Target: New York Civil Liberties Union
Goal: Congratulate and celebrate New York Civil Liberties Union’s victory of reforming New York’s flawed stop-and-frisk system
The personal information of nearly half a million stop-and-frisk victims will be cleared from New York Police Department (NYPD) databases. The NYPD has been storing the names and addresses of charged ‘stop-and-frisk’ individuals who were later cleared of wrongdoing. The data was then used in investigations despite the fact that hundreds of thousands of the individuals listed had not committed a crime. Civil rights group New York Civil Liberties Union (NYCLU) filed a state lawsuit in 2010 that finally reached the recent settlement to expunge the names from police records.
The settlement marks an unusual step taken by the city to reform its flawed stop-and-frisk system. Nearly nine out of 10 people “stopped and frisked” in 2011 were African-American or Hispanic. The lawsuit was first brought forth by New Yorkers Clive Lino and Daryl Khan. Lino, who is black, has been stopped at least 13 times by NYPD officers. Khan, a journalist who covered the NYPD for more than a decade, was stopped by police while riding his bike in Brooklyn. “Essentially, I was in an NYPD database for riding my bike,” Khan said.
By signing below, you will celebrate Lino, Khan and NYCLU for fighting against NYPD’s abusive stop-and-frisk policy. Although there are many reforms to be made to the system, this is a victory for the hundreds of thousands of people who were unjustifiably stopped yet their information remained in police records.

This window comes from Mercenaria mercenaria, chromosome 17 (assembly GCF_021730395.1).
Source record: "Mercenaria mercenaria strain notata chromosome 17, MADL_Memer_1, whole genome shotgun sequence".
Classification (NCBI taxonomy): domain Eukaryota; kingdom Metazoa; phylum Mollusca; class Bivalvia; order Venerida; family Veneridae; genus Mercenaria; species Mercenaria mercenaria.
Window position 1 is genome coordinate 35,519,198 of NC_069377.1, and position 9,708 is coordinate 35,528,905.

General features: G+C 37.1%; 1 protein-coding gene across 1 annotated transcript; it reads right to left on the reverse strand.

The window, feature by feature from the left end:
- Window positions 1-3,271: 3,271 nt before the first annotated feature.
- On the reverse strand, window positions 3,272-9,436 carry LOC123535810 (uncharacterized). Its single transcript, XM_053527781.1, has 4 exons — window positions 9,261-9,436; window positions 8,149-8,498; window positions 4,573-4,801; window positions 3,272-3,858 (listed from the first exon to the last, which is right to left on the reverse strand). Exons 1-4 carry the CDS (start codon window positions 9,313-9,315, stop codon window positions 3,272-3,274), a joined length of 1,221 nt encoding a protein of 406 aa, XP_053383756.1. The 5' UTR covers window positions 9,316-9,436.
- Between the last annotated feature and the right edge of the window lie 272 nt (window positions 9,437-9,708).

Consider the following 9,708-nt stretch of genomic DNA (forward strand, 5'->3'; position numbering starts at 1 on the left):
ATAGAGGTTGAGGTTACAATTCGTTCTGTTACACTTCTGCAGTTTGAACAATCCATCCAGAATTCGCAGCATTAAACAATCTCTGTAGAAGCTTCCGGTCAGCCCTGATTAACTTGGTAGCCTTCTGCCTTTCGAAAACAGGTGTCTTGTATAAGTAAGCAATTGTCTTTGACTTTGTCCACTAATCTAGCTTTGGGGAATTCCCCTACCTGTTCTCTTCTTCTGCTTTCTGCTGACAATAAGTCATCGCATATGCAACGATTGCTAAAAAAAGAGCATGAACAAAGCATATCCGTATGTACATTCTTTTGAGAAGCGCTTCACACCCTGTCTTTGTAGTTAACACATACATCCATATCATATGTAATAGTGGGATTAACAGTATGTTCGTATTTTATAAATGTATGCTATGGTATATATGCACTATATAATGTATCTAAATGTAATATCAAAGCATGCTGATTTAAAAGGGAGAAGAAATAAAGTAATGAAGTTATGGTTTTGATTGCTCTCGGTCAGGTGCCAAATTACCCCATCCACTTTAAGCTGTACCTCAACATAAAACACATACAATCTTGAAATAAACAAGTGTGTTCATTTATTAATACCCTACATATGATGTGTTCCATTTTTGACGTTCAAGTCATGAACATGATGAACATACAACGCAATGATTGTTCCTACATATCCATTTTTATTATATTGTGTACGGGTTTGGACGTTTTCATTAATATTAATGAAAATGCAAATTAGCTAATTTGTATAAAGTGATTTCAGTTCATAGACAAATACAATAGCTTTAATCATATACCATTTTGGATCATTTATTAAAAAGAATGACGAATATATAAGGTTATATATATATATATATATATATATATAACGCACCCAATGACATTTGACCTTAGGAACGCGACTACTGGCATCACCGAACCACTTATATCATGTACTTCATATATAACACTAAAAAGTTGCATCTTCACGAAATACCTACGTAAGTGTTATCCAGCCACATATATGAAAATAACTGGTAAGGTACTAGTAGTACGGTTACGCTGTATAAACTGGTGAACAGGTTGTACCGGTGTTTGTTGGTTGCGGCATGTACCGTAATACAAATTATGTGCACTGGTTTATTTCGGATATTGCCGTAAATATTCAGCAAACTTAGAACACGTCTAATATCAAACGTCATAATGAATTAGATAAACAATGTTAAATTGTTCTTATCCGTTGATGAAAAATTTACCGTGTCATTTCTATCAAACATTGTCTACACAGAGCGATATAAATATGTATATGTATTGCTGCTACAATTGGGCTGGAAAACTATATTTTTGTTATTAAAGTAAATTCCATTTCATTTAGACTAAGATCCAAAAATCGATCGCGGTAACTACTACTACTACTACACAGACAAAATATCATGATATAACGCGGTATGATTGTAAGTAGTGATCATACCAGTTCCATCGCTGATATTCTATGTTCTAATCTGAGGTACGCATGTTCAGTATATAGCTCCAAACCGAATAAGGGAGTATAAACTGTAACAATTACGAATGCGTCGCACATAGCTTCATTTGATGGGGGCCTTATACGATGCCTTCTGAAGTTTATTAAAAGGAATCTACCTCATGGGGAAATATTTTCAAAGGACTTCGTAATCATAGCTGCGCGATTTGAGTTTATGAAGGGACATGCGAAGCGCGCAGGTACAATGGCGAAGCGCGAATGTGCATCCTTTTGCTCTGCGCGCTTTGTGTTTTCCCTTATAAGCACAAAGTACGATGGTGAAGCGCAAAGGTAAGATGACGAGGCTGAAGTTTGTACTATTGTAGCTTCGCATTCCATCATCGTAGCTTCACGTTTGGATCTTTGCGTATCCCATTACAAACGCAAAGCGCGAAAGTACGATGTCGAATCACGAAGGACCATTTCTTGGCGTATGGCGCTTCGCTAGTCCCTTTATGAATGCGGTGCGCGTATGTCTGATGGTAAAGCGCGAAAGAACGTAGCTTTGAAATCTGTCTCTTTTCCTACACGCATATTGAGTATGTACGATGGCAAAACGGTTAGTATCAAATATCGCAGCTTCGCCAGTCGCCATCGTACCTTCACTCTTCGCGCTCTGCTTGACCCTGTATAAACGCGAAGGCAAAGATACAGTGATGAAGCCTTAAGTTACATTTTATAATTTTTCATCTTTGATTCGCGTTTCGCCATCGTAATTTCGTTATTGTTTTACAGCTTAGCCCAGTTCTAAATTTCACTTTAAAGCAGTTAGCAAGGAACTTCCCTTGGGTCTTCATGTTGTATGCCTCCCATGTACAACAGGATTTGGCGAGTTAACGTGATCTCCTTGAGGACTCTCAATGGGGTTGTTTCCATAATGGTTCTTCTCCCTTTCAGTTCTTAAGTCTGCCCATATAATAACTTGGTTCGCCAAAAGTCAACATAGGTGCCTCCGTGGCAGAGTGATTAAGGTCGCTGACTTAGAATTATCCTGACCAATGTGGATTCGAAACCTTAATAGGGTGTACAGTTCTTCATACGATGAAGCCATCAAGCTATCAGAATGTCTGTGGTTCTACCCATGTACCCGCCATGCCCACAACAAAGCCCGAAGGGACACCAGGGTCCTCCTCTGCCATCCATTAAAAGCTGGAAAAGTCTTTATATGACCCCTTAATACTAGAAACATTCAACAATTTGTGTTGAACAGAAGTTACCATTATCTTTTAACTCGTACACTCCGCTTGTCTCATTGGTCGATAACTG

Dear New York Civil Liberties Union,
We celebrate the perseverance you admirably exhibited to reform NYPD’s stop-and-frisk policy. There are too many harrowing accounts of individuals who were not only stopped once by police, but dozens of times. In addition to the indignity of being profiled and searched for no justifiable reason, their personal information was then kept on record. Thanks to your work, that is no longer the case.
We stand in solidarity with your efforts to ensure that all New Yorkers, particularly those of color, are treated with dignity rather than distrust. Although the recent settlement has not stopped the stop-and-frisk policy entirely, the erasure of victims’ personal information is a victory worth celebrating.
[Your Name Here]
Photo Credit: Michael Fleshman via Flickr